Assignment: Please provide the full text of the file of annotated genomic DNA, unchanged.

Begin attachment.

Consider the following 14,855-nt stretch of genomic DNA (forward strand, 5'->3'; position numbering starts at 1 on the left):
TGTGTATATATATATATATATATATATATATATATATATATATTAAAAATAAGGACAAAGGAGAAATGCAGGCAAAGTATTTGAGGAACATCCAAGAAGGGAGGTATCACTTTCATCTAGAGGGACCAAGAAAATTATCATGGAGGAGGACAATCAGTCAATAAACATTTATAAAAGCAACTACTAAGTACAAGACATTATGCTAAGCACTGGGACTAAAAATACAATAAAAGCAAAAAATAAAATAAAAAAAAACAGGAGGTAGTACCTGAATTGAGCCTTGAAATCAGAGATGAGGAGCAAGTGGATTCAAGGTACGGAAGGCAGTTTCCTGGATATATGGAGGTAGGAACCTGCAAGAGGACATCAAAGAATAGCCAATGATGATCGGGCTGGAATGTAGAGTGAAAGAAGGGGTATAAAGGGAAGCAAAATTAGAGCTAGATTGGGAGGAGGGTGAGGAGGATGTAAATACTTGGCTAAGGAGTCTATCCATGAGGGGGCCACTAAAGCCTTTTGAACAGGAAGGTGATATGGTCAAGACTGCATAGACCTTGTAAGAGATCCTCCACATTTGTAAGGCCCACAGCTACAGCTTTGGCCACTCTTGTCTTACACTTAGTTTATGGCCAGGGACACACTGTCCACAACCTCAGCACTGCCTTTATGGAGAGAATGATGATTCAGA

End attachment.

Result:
Consider the following 14,855-nt stretch of genomic DNA (forward strand, 5'->3'; position numbering starts at 1 on the left):
TGTGTATATATATATATATATATATATATATATATATATATATTAAAAATAAGGACAAAGGAGAAATGCAGGCAAAGTATTTGAGGAACATCCAAGAAGGGAGGTATCACTTTCATCTAGAGGGACCAAGAAAATTATCATGGAGGAGGACAATCAGTCAATAAACATTTATAAAAGCAACTACTAAGTACAAGACATTATGCTAAGCACTGGGACTAAAAATACAATAAAAGCAAAAAATAAAATAAAAAAAAACAGGAGGTAGTACCTGAATTGAGCCTTGAAATCAGAGATGAGGAGCAAGTGGATTCAAGGTACGGAAGGCAGTTTCCTGGATATATGGAGGTAGGAACCTGCAAGAGGACATCAAAGAATAGCCAATGATGATCGGGCTGGAATGTAGAGTGAAAGAAGGGGTATAAAGGGAAGCAAAATTAGAGCTAGATTGGGAGGAGGGTGAGGAGGATGTAAATACTTGGCTAAGGAGTCTATCCATGAGGGGGCCACTAAAGCCTTTTGAACAGGAAGGTGATATGGTCAAGACTGCATAGACCTTGTAAGAGATCCTCCACATTTGTAAGGCCCACAGCTACAGCTTTGGCCACTCTTGTCTTACACTTAGTTTATGGCCAGGGACACACTGTCCACAACCTCAGCACTGCCTTTATGGAGAGAATGATGATTCAGA